You don’t have to be a do-it-yourselfer like me. Not everyone enjoys finance the way I do. I get it. But no one will care about your money as much as you do. Understand what your advisor is doing and how they get paid. You can delegate. Oversee and understand the process. Abdicating your financial responsibilities can end in financial disaster.
11. Cheating and Getting Divorced
I know several doctors who seem cavalier about having affairs. These married doctors fool around with office workers, nurses, and even patients. This often leads to divorce. Then there are extraordinary financial losses.
Morality aside, the financial consequences are devastating. It can put you back a decade or more in your progress. Divorce often includes a loss of half of the assets. Not to mention years of ongoing expenses for alimony and child support. This pattern then gets repeated when remarrying. I have seen a few doctors go through that cycle several times. They are getting into their advanced years and have no hope of retiring.
12. Losing Your Medical License via Sex or Drugs
Physician misbehaviors can result in a loss of medical license. They cannot practice medicine without it. Their livelihood vanishes despite all the training to get there.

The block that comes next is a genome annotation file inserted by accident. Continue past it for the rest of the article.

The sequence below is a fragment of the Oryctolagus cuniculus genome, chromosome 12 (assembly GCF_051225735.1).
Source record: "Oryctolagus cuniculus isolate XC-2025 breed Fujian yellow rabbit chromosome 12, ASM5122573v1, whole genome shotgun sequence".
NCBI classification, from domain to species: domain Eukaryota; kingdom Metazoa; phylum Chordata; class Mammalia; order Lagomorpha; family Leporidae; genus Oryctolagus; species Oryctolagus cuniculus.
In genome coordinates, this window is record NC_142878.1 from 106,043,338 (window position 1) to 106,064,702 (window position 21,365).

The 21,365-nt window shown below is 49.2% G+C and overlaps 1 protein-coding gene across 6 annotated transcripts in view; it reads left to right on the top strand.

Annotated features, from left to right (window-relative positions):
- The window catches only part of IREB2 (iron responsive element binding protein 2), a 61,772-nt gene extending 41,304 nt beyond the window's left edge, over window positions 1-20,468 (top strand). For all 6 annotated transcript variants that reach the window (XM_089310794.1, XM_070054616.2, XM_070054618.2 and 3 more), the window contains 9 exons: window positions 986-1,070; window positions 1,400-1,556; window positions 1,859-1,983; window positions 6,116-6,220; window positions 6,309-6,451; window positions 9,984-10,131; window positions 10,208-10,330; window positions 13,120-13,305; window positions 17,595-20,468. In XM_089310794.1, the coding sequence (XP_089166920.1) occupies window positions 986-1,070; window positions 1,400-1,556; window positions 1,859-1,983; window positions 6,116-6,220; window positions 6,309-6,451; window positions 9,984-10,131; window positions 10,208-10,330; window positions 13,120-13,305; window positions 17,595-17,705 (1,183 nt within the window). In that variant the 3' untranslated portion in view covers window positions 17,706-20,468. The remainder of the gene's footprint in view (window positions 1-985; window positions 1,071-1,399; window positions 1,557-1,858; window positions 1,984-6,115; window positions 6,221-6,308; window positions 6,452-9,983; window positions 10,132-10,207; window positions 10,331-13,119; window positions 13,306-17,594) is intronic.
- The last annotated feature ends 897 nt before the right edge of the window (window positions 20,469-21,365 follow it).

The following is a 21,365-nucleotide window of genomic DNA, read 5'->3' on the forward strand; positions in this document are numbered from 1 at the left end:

Review your state medical board’s list of reprimanded physicians and the reasons why. It will be eye-opening.
You will find many due to inappropriate sexual relations with patients. Fraud and embezzlement may make the list.
DEA controlled substance violations abound. Some sell drugs for cash or trade it for sexual services. I had two friends whom I respected a lot. They were brilliant, attractive, and well-trained. They got addicted to Oxycontin and began splitting the medicine with patients.
One lost his practice and license and became disabled. The other lost his job, license, investment income, and his stellar reputation. Later, he lost his freedom when confined in federal prison.
Learn all you can about the dumb dozen. Read a good book or two. The more you know the better your choices. Learn from the mistakes of others. Do you agree with this list? Any others? How many of these mistakes have you made?